Security Expert Sounds The Alarm On Experian Credit Account Hijackings

Experian just can't seem to catch a break lately, as the credit bureau has found itself at the center of yet another security kerfuffle — something you'd think one of the three biggest credit monitoring companies in the world would want to maybe try and avoid. Between a database hack that compromised the information of 15 million T-Mobile customers and being accused of making it too easy for the wrong person to get ahold of a credit freeze PIN, Experian hasn't had the best track record. Now, judging by a report from Krebs on Security, nothing has changed.

In fact, the report details multiple accounts of users who have allegedly had their Experian profiles hijacked through what's believed to be a simple combination of public research and lax verification practices. In at least a couple of instances, it appears that malicious parties were able to quickly assume control by simply making a new Experian account using the target's social security number (likely acquired in a data breach, possibly even one of Experian's breaches). That, and spending some time looking up answers to security questions, many of which are said to be a little too easy to research online.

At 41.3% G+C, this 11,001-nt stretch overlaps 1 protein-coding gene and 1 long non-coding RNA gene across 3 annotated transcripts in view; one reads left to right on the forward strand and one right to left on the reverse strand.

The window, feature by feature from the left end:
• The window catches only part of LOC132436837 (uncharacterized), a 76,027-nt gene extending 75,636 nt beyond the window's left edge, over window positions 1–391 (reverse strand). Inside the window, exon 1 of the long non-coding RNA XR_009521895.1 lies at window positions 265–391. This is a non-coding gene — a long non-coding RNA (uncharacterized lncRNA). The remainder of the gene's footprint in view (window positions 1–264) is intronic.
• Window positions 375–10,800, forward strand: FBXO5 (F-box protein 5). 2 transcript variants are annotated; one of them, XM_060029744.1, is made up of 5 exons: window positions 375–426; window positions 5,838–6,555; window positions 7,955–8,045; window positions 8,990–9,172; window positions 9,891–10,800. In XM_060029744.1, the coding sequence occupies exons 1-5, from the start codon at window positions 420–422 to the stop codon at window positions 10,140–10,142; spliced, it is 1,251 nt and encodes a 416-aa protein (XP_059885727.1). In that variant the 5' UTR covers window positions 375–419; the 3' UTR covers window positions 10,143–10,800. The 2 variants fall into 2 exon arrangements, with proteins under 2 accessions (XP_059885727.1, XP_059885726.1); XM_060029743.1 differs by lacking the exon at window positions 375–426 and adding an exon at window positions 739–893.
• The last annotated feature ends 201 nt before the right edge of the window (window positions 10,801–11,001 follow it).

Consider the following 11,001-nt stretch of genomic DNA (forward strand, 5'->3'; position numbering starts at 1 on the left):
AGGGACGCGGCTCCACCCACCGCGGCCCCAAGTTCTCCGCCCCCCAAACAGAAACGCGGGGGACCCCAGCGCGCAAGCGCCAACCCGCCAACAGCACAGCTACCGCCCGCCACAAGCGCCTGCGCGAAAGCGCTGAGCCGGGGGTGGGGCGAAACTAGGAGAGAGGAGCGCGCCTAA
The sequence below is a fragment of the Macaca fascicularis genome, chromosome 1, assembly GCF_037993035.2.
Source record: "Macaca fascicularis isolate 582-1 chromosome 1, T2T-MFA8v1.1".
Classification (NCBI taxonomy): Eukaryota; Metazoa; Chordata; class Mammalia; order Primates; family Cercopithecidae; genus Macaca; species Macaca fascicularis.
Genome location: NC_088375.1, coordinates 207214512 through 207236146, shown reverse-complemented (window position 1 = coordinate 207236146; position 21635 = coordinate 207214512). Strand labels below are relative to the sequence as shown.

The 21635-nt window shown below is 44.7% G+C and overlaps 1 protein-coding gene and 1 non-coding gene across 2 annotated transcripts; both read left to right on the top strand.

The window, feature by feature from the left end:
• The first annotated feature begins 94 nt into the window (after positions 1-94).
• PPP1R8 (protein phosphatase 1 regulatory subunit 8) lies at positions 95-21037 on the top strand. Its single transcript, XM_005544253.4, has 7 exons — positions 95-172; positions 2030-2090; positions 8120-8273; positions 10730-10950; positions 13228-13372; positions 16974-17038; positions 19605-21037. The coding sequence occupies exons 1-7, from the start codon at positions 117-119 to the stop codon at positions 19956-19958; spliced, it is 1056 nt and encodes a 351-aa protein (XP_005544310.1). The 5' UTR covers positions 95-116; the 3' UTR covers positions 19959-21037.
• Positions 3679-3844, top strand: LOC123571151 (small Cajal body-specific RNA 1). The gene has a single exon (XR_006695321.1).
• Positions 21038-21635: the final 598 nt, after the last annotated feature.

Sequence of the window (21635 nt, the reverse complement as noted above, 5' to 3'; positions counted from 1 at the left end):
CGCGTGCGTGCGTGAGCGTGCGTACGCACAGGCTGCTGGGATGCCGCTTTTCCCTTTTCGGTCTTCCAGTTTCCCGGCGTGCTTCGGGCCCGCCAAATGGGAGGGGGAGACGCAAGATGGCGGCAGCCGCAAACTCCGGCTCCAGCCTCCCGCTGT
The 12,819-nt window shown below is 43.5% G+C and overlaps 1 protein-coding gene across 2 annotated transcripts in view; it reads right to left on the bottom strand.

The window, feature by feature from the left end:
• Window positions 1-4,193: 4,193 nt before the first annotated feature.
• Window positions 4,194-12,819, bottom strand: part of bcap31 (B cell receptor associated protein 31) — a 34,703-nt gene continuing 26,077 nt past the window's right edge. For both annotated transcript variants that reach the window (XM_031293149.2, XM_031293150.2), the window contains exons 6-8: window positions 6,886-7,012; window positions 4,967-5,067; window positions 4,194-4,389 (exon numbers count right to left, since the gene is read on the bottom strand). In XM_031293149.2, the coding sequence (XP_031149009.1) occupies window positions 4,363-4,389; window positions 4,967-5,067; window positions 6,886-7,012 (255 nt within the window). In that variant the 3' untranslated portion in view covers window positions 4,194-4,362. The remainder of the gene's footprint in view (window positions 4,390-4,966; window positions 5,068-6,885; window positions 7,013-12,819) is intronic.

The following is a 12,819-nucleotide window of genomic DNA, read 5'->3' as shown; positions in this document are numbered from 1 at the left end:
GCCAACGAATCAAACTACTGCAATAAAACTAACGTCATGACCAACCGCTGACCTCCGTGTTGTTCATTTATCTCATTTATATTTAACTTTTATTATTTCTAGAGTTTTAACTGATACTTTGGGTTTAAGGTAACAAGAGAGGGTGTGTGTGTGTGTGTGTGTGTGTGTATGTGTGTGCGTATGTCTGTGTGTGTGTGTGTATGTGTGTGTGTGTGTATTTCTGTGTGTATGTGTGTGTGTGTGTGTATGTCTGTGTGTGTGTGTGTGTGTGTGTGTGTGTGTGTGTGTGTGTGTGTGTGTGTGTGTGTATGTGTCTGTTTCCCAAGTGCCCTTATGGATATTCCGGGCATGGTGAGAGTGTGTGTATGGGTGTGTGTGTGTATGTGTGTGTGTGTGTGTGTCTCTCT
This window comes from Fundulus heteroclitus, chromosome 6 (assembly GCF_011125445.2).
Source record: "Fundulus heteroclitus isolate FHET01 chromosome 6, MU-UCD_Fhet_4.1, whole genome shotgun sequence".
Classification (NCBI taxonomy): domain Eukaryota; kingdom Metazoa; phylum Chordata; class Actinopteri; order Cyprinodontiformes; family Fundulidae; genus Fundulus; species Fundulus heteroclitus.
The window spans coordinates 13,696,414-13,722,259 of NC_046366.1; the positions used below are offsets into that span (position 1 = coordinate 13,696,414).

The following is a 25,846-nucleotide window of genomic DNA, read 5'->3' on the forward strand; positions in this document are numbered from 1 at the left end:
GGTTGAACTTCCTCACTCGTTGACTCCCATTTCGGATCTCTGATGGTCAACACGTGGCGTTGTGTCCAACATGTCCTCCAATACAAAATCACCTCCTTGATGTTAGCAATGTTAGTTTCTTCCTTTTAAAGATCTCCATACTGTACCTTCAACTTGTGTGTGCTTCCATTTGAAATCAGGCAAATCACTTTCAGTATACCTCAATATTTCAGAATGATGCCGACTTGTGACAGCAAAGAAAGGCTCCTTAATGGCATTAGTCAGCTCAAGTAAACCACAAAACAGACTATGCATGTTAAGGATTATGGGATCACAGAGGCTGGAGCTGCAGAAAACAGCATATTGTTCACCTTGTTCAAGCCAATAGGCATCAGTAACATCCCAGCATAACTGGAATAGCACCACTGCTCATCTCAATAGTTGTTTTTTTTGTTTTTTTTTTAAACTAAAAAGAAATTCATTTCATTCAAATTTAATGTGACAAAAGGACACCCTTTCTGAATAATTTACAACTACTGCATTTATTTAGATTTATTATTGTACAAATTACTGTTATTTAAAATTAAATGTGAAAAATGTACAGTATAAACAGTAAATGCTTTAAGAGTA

What can you do to protect your data?

Unfortunately, there isn't much that can be done to prevent such an account hijacking from the user level. Experian claims these were likely isolated incidents and that there's more verification happening behind the scenes, though that doesn't address the issue of people having their accounts taken over via new account creation in the first place.

In one instance, an affected user received an email stating that the associated email had been changed, which prompted a call to customer service and a lot of time spent trying to sort everything out. But the other user reported no such notification from Experian, and instead only discovered the takeover when a completely separate credit monitoring service issued a warning.

So unless and until Experian changes its account security management to allow for multi-factor authentication across the board, your best bet is probably to just keep an eye on your account manually. Check in every so often to make sure your sign-in details are the same, and that you can actually access your profile — and if anything seems off or you find yourself locked out, get in touch with Experian immediately.